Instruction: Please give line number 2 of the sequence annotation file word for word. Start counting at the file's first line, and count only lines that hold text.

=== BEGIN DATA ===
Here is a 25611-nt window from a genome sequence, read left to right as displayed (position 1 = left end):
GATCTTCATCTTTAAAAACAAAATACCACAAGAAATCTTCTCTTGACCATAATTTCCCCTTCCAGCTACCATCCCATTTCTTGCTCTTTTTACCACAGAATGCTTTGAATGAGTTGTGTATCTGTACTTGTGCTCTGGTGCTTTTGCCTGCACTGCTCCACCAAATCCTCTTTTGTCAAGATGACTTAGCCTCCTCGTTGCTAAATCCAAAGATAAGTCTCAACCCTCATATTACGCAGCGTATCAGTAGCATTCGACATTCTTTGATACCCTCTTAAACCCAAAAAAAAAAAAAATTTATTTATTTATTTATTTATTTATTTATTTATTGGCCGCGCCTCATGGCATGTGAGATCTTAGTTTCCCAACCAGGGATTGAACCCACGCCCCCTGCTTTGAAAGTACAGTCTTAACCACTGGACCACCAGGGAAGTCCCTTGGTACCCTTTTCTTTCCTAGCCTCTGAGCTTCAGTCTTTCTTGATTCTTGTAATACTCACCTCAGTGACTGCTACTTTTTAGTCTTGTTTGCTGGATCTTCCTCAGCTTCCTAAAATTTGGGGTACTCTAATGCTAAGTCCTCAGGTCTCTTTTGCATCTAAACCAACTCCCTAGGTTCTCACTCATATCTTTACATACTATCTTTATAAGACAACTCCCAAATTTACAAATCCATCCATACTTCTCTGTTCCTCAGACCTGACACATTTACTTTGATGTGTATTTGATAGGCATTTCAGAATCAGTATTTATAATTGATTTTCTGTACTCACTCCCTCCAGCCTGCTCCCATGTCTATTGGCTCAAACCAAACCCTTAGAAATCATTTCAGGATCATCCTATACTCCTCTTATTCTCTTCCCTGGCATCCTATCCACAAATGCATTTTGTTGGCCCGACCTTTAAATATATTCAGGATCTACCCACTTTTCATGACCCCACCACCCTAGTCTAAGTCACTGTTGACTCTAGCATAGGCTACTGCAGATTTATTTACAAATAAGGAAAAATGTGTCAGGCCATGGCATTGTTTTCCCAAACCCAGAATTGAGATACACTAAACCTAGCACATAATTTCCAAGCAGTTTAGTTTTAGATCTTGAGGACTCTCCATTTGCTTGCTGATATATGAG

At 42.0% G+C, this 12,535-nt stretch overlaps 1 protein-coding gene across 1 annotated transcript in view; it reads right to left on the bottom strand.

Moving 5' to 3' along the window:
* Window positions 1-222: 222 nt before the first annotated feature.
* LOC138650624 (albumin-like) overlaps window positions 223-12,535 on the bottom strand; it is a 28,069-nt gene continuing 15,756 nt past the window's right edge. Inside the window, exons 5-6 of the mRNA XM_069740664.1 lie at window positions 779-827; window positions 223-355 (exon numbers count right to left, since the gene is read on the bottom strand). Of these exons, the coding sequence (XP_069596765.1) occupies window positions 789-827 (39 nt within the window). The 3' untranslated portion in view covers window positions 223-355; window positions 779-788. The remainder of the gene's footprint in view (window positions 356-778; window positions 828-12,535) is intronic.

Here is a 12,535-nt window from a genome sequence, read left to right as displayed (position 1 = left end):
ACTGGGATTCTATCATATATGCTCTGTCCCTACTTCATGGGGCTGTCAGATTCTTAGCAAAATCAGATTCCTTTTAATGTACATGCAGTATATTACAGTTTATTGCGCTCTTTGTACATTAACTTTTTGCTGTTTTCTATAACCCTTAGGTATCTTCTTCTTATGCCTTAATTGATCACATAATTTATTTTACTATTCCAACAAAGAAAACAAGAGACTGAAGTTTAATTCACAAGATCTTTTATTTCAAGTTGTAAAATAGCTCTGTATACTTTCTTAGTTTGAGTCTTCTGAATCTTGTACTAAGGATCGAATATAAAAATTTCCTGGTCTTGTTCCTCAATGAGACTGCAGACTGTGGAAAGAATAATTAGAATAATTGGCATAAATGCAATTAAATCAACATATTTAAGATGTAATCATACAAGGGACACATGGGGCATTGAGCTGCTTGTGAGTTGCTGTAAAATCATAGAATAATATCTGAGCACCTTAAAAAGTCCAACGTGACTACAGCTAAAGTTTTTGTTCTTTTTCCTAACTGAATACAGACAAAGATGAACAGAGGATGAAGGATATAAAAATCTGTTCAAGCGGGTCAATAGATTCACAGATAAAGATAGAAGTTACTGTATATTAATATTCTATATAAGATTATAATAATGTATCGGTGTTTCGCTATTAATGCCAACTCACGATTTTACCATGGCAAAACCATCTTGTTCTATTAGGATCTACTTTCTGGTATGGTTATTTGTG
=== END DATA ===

GATCTTCATCTTTAAAAACAAAATACCACAAGAAATCTTCTCTTGACCATAATTTCCCCTTCCAGCTACCATCCCATTTCTTGCTCTTTTTACCACAGAATGCTTTGAATGAGTTGTGTATCTGTACTTGTGCTCTGGTGCTTTTGCCTGCACTGCTCCACCAAATCCTCTTTTGTCAAGATGACTTAGCCTCCTCGTTGCTAAATCCAAAGATAAGTCTCAACCCTCATATTACGCAGCGTATCAGTAGCATTCGACATTCTTTGATACCCTCTTAAACCCAAAAAAAAAAAAAATTTATTTATTTATTTATTTATTTATTTATTTATTGGCCGCGCCTCATGGCATGTGAGATCTTAGTTTCCCAACCAGGGATTGAACCCACGCCCCCTGCTTTGAAAGTACAGTCTTAACCACTGGACCACCAGGGAAGTCCCTTGGTACCCTTTTCTTTCCTAGCCTCTGAGCTTCAGTCTTTCTTGATTCTTGTAATACTCACCTCAGTGACTGCTACTTTTTAGTCTTGTTTGCTGGATCTTCCTCAGCTTCCTAAAATTTGGGGTACTCTAATGCTAAGTCCTCAGGTCTCTTTTGCATCTAAACCAACTCCCTAGGTTCTCACTCATATCTTTACATACTATCTTTATAAGACAACTCCCAAATTTACAAATCCATCCATACTTCTCTGTTCCTCAGACCTGACACATTTACTTTGATGTGTATTTGATAGGCATTTCAGAATCAGTATTTATAATTGATTTTCTGTACTCACTCCCTCCAGCCTGCTCCCATGTCTATTGGCTCAAACCAAACCCTTAGAAATCATTTCAGGATCATCCTATACTCCTCTTATTCTCTTCCCTGGCATCCTATCCACAAATGCATTTTGTTGGCCCGACCTTTAAATATATTCAGGATCTACCCACTTTTCATGACCCCACCACCCTAGTCTAAGTCACTGTTGACTCTAGCATAGGCTACTGCAGATTTATTTACAAATAAGGAAAAATGTGTCAGGCCATGGCATTGTTTTCCCAAACCCAGAATTGAGATACACTAAACCTAGCACATAATTTCCAAGCAGTTTAGTTTTAGATCTTGAGGACTCTCCATTTGCTTGCTGATATATGAG